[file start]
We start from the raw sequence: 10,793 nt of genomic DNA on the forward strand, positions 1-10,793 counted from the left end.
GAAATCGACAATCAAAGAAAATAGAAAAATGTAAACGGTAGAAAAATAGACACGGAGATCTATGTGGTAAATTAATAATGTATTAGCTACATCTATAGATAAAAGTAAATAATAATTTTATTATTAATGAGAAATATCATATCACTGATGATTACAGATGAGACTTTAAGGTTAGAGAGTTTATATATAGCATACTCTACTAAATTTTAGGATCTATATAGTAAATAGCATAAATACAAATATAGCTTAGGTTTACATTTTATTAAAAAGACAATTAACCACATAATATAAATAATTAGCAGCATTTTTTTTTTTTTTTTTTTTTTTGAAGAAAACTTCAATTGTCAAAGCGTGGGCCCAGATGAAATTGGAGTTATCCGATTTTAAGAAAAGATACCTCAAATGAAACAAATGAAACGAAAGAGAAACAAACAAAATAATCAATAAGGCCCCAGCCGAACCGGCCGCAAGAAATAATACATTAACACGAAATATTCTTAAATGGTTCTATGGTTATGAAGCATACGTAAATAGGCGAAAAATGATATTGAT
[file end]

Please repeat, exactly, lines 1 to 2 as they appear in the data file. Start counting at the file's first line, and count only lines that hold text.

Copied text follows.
We start from the raw sequence: 10,793 nt of genomic DNA on the forward strand, positions 1-10,793 counted from the left end.
GAAATCGACAATCAAAGAAAATAGAAAAATGTAAACGGTAGAAAAATAGACACGGAGATCTATGTGGTAAATTAATAATGTATTAGCTACATCTATAGATAAAAGTAAATAATAATTTTATTATTAATGAGAAATATCATATCACTGATGATTACAGATGAGACTTTAAGGTTAGAGAGTTTATATATAGCATACTCTACTAAATTTTAGGATCTATATAGTAAATAGCATAAATACAAATATAGCTTAGGTTTACATTTTATTAAAAAGACAATTAACCACATAATATAAATAATTAGCAGCATTTTTTTTTTTTTTTTTTTTTTTGAAGAAAACTTCAATTGTCAAAGCGTGGGCCCAGATGAAATTGGAGTTATCCGATTTTAAGAAAAGATACCTCAAATGAAACAAATGAAACGAAAGAGAAACAAACAAAATAATCAATAAGGCCCCAGCCGAACCGGCCGCAAGAAATAATACATTAACACGAAATATTCTTAAATGGTTCTATGGTTATGAAGCATACGTAAATAGGCGAAAAATGATATTGAT